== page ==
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3 min read

Addressing Employee Burnout: How Can You Prevent And Mitigate It?

Addressing Employee Burnout: How Can You Prevent And Mitigate It?

Burnout is a common occurrence, and it can be detrimental to the growth of a company, not to mention its employees.

A recent survey from Slack found that employee burnout is on the rise, with 43% of middle managers feeling burnt out and another 70% of C-suite workers experiencing declining mental well-being.

As a result, managers are looking for ways of creating work environments that are more conducive to mental well-being while also providing ways to manage already existing burnout.

In this edition of nSider, Elisa Burgos-Ojeda, Learning and Development Manager at nTech Workforce, shares what burnout symptoms to look for, how managers can help mitigate workplace stress, and what stress management techniques encourage workplace productivity.

 

What are some early signs of employee burnout?

 

According to Mayo Clinic, Burnout is a type of workplace stress that results in emotional or physical exhaustion and may be compounded with reduced output and accomplishment and even a sense of loss of identity.

According to Burgos-Ojeda, the first sign to look for is “any type of change in a person that is noticeable and sustained.” Burgos-Ojeda highlights some signs to look out for:

  • Decreased Productivity or Performance: You might first notice that the employee’s performance is slipping in things that you know are not due to lack of ability or knowledge because they’ve successfully done it before.
  • Declining Attendance: Another sign could be that their attendance or punctuality has changed, maybe they’re affected in meetings, or their amount of participation has changed.
  • Higher Sensitivity to Feedback: You might notice that in response to declining attendance or performance, they are also not as equipped to respond to or rebound from feedback around those issues.
  • Exhaustion or Other Physical Symptoms: The person could present with lethargy in the office or may take more sick days. As we know, employee burnout can lead to serious deficits in health.

Burgos-Ojeda notes that any of these symptoms can be “indications that it’s a good time to check in and listen and try to ensure that support is being provided.”

 

Two professional women shaking hands with "good vibes only" sign in the background

What are some rules or guidelines employers can provide to combat burnout?

 

Normalizing the conversation around employee burnout or being overwhelmed at work can be helpful for burnout prevention, and this should start with leaders.

Burgos-Ojeda recommends creating “a safe environment for discussing overall well-being, self-care, and mental health. At the same time promoting these conversations in diverse ways and settings to make them a common practice.”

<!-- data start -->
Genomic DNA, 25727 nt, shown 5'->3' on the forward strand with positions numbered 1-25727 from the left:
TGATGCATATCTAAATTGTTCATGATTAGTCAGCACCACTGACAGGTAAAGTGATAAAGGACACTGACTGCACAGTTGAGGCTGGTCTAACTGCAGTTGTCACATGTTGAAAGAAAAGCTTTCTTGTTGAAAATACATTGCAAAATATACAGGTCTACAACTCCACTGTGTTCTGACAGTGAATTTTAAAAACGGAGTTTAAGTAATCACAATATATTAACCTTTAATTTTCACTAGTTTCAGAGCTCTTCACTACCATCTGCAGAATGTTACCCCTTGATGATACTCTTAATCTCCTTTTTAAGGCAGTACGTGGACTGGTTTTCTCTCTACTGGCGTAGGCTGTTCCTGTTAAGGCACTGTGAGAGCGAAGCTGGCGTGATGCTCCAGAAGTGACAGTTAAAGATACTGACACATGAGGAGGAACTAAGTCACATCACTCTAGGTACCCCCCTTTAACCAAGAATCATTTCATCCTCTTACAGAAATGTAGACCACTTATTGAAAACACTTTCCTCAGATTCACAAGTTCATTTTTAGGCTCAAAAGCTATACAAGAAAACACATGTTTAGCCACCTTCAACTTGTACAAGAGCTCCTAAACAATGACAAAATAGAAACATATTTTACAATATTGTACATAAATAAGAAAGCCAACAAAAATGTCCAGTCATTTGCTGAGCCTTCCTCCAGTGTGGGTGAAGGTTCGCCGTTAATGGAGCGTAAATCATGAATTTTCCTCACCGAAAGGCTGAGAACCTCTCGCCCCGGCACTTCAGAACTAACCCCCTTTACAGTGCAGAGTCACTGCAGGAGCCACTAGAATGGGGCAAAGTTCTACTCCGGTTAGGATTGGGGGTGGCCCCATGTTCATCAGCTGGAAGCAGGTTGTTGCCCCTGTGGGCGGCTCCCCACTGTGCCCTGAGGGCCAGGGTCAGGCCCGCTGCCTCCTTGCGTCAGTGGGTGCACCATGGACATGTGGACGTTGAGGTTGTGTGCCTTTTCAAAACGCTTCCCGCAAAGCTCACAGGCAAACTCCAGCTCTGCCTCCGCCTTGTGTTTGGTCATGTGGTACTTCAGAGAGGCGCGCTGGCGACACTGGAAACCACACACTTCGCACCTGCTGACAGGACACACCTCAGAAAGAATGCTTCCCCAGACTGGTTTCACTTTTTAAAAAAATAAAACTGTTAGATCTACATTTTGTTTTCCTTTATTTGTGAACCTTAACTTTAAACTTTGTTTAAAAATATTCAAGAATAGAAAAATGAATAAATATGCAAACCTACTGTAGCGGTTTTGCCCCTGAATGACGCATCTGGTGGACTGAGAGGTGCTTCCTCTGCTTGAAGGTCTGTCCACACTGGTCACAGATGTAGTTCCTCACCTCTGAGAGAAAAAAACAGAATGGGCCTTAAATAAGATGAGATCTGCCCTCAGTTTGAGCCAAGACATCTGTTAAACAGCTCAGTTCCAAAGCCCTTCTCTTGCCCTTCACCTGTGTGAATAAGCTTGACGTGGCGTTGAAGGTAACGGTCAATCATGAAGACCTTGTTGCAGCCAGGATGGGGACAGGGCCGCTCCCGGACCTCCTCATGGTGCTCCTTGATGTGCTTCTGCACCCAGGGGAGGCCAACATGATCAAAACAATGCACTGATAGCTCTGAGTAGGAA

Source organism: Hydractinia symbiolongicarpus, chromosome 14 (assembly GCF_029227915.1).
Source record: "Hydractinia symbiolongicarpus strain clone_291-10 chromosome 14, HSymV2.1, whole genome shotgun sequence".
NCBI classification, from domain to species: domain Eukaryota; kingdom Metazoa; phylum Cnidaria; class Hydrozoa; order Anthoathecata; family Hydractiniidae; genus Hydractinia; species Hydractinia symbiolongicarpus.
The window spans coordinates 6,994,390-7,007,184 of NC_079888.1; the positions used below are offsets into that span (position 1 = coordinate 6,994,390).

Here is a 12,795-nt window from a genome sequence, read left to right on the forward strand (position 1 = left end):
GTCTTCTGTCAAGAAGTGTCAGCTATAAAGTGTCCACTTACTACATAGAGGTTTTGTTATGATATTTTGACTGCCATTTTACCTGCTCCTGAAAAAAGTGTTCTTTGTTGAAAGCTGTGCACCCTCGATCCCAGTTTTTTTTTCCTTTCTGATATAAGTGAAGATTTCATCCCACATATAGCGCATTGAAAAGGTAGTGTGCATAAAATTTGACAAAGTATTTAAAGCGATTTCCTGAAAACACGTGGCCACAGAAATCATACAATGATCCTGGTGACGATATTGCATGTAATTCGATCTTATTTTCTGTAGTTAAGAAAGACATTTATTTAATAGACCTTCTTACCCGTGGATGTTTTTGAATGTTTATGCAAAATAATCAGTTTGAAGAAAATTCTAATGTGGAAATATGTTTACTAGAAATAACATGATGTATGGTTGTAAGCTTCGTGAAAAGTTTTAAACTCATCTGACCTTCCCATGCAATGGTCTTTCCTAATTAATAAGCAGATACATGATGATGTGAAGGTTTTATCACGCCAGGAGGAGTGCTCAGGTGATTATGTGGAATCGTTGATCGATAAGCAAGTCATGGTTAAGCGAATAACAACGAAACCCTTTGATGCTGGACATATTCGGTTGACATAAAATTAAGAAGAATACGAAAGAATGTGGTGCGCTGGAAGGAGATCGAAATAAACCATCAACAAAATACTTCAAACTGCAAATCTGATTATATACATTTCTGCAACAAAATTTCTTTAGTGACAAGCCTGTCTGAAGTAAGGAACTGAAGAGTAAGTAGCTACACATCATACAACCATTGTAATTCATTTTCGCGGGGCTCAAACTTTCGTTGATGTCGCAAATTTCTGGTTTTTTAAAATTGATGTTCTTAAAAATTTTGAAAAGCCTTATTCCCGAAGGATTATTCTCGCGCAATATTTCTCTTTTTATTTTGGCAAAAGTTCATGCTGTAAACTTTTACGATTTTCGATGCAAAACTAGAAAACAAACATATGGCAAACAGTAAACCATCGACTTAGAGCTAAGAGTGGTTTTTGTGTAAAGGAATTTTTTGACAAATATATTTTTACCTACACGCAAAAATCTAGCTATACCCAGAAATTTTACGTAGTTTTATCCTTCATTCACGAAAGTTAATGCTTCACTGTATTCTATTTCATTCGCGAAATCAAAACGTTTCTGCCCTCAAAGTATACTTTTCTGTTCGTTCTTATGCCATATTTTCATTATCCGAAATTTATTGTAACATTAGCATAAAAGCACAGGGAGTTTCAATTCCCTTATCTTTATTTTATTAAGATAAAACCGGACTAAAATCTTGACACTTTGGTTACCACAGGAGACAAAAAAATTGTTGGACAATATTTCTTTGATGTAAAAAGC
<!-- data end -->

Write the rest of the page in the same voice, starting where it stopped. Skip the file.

"It's essential to have regular communications, like one-on-ones with the manager, that are based on a foundation of trust and rapport that is built over time," Burgos-Ojeda suggests.

Burnout is also increasingly affecting management and leadership. Therefore, “leaders should exemplify this behavior within their company by sharing their personal burnout experiences, identifying stressors, and discussing strategies that have aided them in the past," says Burgos-Ojeda.

Burgos-Ojeda emphasizes the importance of communication around workplace stress, and engaging in “open dialogue about workload and expectations” can be helpful, as well as providing company-wide resources.”

Resources for stress management can include “in-house training or support,” says Burgos-Ojeda, as well as any other resources on hand to help prevent and manage burnout, “such as encouraging employees to take advantage of Employee Assistance Programs (EAPs) and external training and support."   

 

Group of employees crowded around a laptop smiling and laughing

What is the importance of taking a systematic approach to address burnout?

 

Evidence has shown time and again that addressing stress management in the workplace can have a major return on investment for workplace productivity and overall well-being for employees.

“There’s ROI for it if you want to make a business case that would lend itself to systematizing solutions,” says Burgos-Ojeda, especially considering the cost of replacing someone. “Recruiting and hiring someone new, if somebody has to leave the role, the cost of absenteeism or presenteeism, those things all lend themselves to the business case for making it a systematic approach.”

“Because burnout is such a personal and individual issue, thinking of it from a systematic point of view seems a little counterintuitive,” acknowledges Burgos-Ojeda, but “if you look at it from a holistic perspective, you are not supporting one isolated aspect” of one person but the greater cohesion and culture of the whole company.

nTech Workforce prioritizes building teams by practicing compassion, building trust, and cultivating community. Contact us today to learn how we can help meet your team goals. 

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